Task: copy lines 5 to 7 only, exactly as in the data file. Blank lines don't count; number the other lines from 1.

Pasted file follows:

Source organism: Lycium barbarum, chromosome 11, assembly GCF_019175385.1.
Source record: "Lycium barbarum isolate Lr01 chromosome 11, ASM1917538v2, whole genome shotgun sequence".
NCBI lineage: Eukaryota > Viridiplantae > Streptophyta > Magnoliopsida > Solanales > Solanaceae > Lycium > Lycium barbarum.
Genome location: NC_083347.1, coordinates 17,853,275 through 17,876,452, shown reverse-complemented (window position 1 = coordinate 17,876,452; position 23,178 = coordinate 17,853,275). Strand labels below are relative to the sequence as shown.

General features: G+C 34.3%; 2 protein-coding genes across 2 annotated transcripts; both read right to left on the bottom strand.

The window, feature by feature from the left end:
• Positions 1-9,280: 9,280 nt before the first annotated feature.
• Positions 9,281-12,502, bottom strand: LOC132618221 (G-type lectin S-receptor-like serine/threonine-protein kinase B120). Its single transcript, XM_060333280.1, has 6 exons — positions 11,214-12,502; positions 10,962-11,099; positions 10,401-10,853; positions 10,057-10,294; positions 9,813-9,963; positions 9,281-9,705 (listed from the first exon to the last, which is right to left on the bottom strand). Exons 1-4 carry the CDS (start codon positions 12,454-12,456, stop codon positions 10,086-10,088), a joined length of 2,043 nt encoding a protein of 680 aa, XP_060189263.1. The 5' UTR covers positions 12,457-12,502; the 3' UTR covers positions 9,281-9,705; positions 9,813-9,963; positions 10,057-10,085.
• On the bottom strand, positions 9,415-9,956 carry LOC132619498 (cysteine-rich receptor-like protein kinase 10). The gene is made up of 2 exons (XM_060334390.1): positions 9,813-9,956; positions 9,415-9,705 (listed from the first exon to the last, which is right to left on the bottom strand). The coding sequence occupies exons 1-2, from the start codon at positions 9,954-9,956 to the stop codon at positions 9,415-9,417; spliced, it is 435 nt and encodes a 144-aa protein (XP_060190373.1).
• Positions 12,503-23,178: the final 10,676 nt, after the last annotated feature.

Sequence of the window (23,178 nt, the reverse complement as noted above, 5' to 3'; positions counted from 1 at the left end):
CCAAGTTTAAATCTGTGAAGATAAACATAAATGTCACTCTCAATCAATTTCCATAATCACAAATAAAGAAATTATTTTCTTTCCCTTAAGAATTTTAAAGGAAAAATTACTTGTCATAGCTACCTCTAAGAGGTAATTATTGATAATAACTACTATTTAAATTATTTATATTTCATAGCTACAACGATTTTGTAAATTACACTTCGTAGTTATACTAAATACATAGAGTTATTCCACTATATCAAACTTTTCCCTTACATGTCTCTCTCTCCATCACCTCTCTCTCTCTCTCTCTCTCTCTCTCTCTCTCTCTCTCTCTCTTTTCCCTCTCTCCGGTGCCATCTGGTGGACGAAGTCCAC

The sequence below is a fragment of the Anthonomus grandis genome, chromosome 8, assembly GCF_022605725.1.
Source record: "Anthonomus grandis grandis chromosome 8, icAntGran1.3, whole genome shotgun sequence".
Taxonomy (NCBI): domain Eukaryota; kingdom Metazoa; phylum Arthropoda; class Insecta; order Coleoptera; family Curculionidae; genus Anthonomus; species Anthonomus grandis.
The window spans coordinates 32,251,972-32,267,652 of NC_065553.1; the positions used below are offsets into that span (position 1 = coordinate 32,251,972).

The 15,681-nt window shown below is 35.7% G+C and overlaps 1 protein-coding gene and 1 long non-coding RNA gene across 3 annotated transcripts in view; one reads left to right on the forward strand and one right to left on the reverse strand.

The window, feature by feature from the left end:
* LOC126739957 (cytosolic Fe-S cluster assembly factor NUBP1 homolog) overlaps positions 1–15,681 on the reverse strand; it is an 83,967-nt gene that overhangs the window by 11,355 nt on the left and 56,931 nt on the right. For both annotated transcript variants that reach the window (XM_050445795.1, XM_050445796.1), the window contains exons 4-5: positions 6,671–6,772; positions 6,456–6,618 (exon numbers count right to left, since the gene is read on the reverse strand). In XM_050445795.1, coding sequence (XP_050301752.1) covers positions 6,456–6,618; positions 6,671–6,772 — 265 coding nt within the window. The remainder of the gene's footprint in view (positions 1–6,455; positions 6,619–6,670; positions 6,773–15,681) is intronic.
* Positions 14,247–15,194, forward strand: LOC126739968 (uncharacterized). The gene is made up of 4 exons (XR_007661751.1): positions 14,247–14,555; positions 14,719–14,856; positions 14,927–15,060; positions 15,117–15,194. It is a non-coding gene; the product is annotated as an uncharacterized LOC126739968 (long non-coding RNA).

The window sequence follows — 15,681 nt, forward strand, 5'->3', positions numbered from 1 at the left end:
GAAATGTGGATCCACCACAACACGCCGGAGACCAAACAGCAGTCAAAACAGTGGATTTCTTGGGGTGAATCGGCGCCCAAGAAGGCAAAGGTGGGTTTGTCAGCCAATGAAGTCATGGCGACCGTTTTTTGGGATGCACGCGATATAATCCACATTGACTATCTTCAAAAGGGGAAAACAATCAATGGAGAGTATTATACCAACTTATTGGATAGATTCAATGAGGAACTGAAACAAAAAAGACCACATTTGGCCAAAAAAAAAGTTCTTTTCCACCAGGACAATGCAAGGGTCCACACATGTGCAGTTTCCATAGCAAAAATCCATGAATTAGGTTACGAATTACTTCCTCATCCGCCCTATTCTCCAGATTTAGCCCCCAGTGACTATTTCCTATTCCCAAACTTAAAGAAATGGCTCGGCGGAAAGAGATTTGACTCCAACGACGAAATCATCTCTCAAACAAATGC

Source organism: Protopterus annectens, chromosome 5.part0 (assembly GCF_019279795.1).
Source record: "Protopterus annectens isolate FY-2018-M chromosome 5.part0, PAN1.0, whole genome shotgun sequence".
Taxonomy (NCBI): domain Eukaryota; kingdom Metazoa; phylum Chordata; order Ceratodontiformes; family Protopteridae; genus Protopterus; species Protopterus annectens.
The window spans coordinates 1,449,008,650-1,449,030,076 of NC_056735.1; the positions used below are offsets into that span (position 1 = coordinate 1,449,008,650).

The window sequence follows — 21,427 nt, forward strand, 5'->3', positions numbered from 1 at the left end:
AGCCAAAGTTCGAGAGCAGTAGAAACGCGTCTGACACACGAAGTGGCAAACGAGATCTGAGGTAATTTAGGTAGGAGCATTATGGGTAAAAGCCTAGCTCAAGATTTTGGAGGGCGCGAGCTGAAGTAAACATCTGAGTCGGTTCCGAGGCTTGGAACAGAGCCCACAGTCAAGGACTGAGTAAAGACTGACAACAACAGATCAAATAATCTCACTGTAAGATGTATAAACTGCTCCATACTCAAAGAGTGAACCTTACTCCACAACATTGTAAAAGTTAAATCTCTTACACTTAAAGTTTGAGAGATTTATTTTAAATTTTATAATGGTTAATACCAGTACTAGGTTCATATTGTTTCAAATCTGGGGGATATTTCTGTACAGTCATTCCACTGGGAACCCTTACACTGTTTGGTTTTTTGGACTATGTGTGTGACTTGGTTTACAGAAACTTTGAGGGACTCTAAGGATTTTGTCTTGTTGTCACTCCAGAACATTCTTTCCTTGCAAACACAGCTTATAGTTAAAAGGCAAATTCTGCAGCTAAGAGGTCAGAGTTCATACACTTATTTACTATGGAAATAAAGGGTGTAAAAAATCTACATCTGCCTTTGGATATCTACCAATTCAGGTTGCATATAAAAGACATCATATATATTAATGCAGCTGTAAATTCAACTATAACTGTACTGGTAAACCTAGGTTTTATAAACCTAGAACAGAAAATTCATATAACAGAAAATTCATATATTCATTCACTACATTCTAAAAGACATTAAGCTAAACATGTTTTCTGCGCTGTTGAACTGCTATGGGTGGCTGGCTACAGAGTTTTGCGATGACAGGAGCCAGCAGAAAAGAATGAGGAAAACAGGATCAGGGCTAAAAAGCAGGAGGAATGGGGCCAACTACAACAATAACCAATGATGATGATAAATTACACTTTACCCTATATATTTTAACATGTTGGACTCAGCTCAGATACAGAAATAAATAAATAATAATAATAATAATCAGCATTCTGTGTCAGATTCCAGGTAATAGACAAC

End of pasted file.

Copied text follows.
General features: G+C 34.3%; 2 protein-coding genes across 2 annotated transcripts; both read right to left on the bottom strand.

The window, feature by feature from the left end:
• Positions 1-9,280: 9,280 nt before the first annotated feature.